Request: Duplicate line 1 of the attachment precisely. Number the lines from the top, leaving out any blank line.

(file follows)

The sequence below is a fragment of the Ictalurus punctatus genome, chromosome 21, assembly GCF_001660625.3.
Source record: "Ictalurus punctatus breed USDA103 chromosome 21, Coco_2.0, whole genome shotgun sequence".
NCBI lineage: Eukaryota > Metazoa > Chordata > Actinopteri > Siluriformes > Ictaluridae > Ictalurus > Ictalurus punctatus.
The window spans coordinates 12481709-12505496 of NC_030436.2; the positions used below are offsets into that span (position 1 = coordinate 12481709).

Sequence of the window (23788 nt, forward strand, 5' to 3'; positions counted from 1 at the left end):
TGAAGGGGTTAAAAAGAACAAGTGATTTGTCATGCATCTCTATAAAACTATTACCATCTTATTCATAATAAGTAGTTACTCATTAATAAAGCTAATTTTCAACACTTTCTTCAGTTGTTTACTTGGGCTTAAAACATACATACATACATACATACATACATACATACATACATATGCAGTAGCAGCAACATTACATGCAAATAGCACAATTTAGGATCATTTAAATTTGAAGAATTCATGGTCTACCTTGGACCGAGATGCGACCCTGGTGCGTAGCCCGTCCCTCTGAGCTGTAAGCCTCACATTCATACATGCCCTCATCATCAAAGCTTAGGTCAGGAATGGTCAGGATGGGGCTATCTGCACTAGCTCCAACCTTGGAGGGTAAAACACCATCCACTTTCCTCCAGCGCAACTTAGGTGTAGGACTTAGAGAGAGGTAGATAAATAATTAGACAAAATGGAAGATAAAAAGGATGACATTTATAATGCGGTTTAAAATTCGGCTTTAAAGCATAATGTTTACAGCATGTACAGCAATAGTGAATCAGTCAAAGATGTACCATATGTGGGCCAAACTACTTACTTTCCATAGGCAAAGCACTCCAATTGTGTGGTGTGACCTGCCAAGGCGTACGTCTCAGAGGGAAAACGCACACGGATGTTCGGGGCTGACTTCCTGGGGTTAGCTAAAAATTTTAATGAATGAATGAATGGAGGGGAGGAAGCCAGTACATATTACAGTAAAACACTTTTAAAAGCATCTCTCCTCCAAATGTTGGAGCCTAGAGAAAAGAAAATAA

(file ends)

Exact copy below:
The sequence below is a fragment of the Ictalurus punctatus genome, chromosome 21, assembly GCF_001660625.3.